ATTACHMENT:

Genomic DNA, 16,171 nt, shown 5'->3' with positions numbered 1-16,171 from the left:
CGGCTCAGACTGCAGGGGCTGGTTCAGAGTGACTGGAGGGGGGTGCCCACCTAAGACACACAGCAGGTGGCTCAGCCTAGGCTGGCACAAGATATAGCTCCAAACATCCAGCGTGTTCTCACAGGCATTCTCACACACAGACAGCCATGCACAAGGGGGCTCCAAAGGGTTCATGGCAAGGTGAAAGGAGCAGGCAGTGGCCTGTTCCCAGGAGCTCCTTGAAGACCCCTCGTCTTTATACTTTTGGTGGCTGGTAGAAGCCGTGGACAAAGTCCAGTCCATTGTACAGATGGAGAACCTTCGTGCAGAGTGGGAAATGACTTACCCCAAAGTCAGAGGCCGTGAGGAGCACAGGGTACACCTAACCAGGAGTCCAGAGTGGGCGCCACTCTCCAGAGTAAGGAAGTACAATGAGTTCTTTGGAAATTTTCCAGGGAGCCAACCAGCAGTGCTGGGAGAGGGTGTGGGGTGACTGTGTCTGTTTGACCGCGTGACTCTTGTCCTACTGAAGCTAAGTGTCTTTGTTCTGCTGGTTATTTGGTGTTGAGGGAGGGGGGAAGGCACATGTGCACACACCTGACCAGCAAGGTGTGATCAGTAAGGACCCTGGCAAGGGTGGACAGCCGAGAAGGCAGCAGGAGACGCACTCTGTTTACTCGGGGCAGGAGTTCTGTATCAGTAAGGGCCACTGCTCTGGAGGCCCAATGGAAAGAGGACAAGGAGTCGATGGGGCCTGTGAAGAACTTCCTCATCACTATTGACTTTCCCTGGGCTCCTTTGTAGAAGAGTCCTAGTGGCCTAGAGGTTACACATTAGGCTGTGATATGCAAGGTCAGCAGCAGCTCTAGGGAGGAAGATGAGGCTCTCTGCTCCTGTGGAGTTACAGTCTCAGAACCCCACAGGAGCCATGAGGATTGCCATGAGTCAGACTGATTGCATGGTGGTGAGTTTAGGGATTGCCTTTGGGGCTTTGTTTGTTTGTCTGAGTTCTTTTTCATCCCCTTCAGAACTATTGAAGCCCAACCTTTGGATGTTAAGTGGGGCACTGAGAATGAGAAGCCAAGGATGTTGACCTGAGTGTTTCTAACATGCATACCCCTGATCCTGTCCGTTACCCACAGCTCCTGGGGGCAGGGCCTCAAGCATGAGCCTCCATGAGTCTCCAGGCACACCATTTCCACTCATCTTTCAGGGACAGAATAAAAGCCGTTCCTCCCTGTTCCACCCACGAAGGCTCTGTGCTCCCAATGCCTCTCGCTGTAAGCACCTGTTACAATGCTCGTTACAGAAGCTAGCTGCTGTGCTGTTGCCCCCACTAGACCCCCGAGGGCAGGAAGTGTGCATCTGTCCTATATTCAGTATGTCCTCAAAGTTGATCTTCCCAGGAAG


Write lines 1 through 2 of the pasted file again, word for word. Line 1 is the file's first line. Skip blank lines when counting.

Genomic DNA, 16,171 nt, shown 5'->3' with positions numbered 1-16,171 from the left:
CGGCTCAGACTGCAGGGGCTGGTTCAGAGTGACTGGAGGGGGGTGCCCACCTAAGACACACAGCAGGTGGCTCAGCCTAGGCTGGCACAAGATATAGCTCCAAACATCCAGCGTGTTCTCACAGGCATTCTCACACACAGACAGCCATGCACAAGGGGGCTCCAAAGGGTTCATGGCAAGGTGAAAGGAGCAGGCAGTGGCCTGTTCCCAGGAGCTCCTTGAAGACCCCTCGTCTTTATACTTTTGGTGGCTGGTAGAAGCCGTGGACAAAGTCCAGTCCATTGTACAGATGGAGAACCTTCGTGCAGAGTGGGAAATGACTTACCCCAAAGTCAGAGGCCGTGAGGAGCACAGGGTACACCTAACCAGGAGTCCAGAGTGGGCGCCACTCTCCAGAGTAAGGAAGTACAATGAGTTCTTTGGAAATTTTCCAGGGAGCCAACCAGCAGTGCTGGGAGAGGGTGTGGGGTGACTGTGTCTGTTTGACCGCGTGACTCTTGTCCTACTGAAGCTAAGTGTCTTTGTTCTGCTGGTTATTTGGTGTTGAGGGAGGGGGGAAGGCACATGTGCACACACCTGACCAGCAAGGTGTGATCAGTAAGGACCCTGGCAAGGGTGGACAGCCGAGAAGGCAGCAGGAGACGCACTCTGTTTACTCGGGGCAGGAGTTCTGTATCAGTAAGGGCCACTGCTCTGGAGGCCCAATGGAAAGAGGACAAGGAGTCGATGGGGCCTGTGAAGAACTTCCTCATCACTATTGACTTTCCCTGGGCTCCTTTGTAGAAGAGTCCTAGTGGCCTAGAGGTTACACATTAGGCTGTGATATGCAAGGTCAGCAGCAGCTCTAGGGAGGAAGATGAGGCTCTCTGCTCCTGTGGAGTTACAGTCTCAGAACCCCACAGGAGCCATGAGGATTGCCATGAGTCAGACTGATTGCATGGTGGTGAGTTTAGGGATTGCCTTTGGGGCTTTGTTTGTTTGTCTGAGTTCTTTTTCATCCCCTTCAGAACTATTGAAGCCCAACCTTTGGATGTTAAGTGGGGCACTGAGAATGAGAAGCCAAGGATGTTGACCTGAGTGTTTCTAACATGCATACCCCTGATCCTGTCCGTTACCCACAGCTCCTGGGGGCAGGGCCTCAAGCATGAGCCTCCATGAGTCTCCAGGCACACCATTTCCACTCATCTTTCAGGGACAGAATAAAAGCCGTTCCTCCCTGTTCCACCCACGAAGGCTCTGTGCTCCCAATGCCTCTCGCTGTAAGCACCTGTTACAATGCTCGTTACAGAAGCTAGCTGCTGTGCTGTTGCCCCCACTAGACCCCCGAGGGCAGGAAGTGTGCATCTGTCCTATATTCAGTATGTCCTCAAAGTTGATCTTCCCAGGAAG